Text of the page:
There is already strong evidence that it is important to stay in bed at a regular time for a healthy life, as well as how many hours of slumber we lift in total. A new study has now found a link between disturbed sleep patterns and an increased risk of negative emotions and depression.
In a study that included direct measurement of sleep times and emotions of 2,115 physicians over their first year of training, scientists found that those with variable sleep patterns were more likely to report lower emotions and higher score for depression symptoms in questionnaires.
Variable sleep times were as likely to push up the risk of feeling as depressed as lack of sleep in general – suggesting that staying in sync with our circadian rhythms is just as important for our sleep. mental health and it takes several hours to adjust. of a completely closed eye.
“These findings highlight sleep consistency as an underdeveloped factor to target in depression and well-being,” says neuroscientist Srijan Sen, from the University of Michigan.
With an average age of 27, and working through the first year of training, the doctors involved in this study are not representative of the general population – but the group allowed scientists to study numbers. big of all people. similar situation over several months.
As you would expect, getting more sleep overall, getting up later, and going to bed earlier – as well as maintaining a more regular sleep pattern – was all tend to improve participants’ feelings. The importance of regular sleep may not have been well documented before patterns in relation to these other factors.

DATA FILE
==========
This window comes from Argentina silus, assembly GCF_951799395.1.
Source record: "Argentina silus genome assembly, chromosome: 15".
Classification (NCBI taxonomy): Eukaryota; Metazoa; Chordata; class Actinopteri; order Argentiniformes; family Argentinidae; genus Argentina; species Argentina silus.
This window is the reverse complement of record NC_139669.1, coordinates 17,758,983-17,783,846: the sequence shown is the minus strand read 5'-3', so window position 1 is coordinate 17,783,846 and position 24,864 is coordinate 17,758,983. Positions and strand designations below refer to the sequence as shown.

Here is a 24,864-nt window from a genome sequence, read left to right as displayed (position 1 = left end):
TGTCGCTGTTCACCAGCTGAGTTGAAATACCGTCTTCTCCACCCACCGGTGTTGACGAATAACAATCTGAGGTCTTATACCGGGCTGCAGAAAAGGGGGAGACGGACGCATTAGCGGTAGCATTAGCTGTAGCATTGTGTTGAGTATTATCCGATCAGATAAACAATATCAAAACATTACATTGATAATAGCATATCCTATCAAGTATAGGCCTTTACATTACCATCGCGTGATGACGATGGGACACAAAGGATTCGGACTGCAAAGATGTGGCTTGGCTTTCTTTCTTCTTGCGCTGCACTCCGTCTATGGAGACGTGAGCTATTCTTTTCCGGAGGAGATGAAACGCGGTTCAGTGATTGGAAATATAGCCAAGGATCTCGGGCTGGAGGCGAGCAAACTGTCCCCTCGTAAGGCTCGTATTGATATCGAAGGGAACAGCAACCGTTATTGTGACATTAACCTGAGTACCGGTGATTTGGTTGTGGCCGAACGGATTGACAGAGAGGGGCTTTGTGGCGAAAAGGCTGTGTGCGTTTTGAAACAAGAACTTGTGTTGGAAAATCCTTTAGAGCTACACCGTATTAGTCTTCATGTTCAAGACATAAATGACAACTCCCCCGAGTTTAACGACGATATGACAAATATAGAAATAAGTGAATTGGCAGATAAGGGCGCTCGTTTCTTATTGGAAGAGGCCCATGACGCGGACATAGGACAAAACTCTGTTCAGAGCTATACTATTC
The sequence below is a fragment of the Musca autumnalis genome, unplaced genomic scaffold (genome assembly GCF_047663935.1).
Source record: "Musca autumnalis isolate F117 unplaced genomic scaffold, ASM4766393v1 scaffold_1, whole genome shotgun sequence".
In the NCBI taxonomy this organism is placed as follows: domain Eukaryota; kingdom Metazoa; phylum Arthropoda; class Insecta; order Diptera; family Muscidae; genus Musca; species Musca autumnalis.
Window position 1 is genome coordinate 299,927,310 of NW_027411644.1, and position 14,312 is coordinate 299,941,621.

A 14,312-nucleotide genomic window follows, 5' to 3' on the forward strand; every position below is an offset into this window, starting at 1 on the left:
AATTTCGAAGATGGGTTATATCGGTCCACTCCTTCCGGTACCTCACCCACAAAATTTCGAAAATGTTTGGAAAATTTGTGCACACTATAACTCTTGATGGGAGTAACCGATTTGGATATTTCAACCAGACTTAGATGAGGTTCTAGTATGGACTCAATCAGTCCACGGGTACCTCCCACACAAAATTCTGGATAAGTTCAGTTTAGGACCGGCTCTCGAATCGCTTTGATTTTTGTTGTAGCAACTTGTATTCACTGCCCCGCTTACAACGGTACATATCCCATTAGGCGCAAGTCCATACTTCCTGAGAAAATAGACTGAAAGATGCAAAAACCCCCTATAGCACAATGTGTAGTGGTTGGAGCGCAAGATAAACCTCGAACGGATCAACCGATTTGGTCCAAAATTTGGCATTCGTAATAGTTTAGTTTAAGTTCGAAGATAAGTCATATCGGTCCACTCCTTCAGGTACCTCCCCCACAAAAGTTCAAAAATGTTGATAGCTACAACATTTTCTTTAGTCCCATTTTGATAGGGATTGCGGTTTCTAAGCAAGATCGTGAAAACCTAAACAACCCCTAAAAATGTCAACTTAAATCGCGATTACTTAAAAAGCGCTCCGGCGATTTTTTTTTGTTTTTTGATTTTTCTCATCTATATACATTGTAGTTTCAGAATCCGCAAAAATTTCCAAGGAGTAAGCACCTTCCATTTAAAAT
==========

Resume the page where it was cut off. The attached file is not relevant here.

Data were collected through the use of sleep detection wearables, smartphone apps, and volunteer surveys. When it comes to wearables, while they may not be as accurate for sleep detection as laboratory instruments, they allow scientists to monitor many people’s habits simultaneously, over time. large, without disturbing their daily. activities (and bedtime during the night).
“The advanced technology of consumption allows us to study mental health behavioral and psychological factors, including sleep, at a much larger scale and more global than before, opening up an interesting field. us for study, ”says neuroscientist Yu Fang, of the University of Michigan.
“Our decisions are aimed not only at directing autonomy on sleep habits but also to inform institutional registration structures.”
While we can all agree that better sleep habits are good for our overall health, the team behind the new study wants to see more research into how different aspects of sleep hygiene – bedtime, waking time, sleep patterns, total sleep – affects individual well-being.
The new study supports previous research that shows that bypassing our circadian rhythms can damage our mood, and increase the risk of depression over time. Try to keep at the same time to go to bed and get up for a longer period of time, if you can – it may ease your mood and vision.
Next the researchers want to turn their attention to other groups of people who may not have full control when they go to bed, when they wake up, and how many hours of sleep they have. who receive them – such as parents of young children. , For instance.
“I also wish my 1-year-olds could learn about these decisions and wake me up at 8.21m every day,” says Fang.
The research was published in Digital Medicine npj.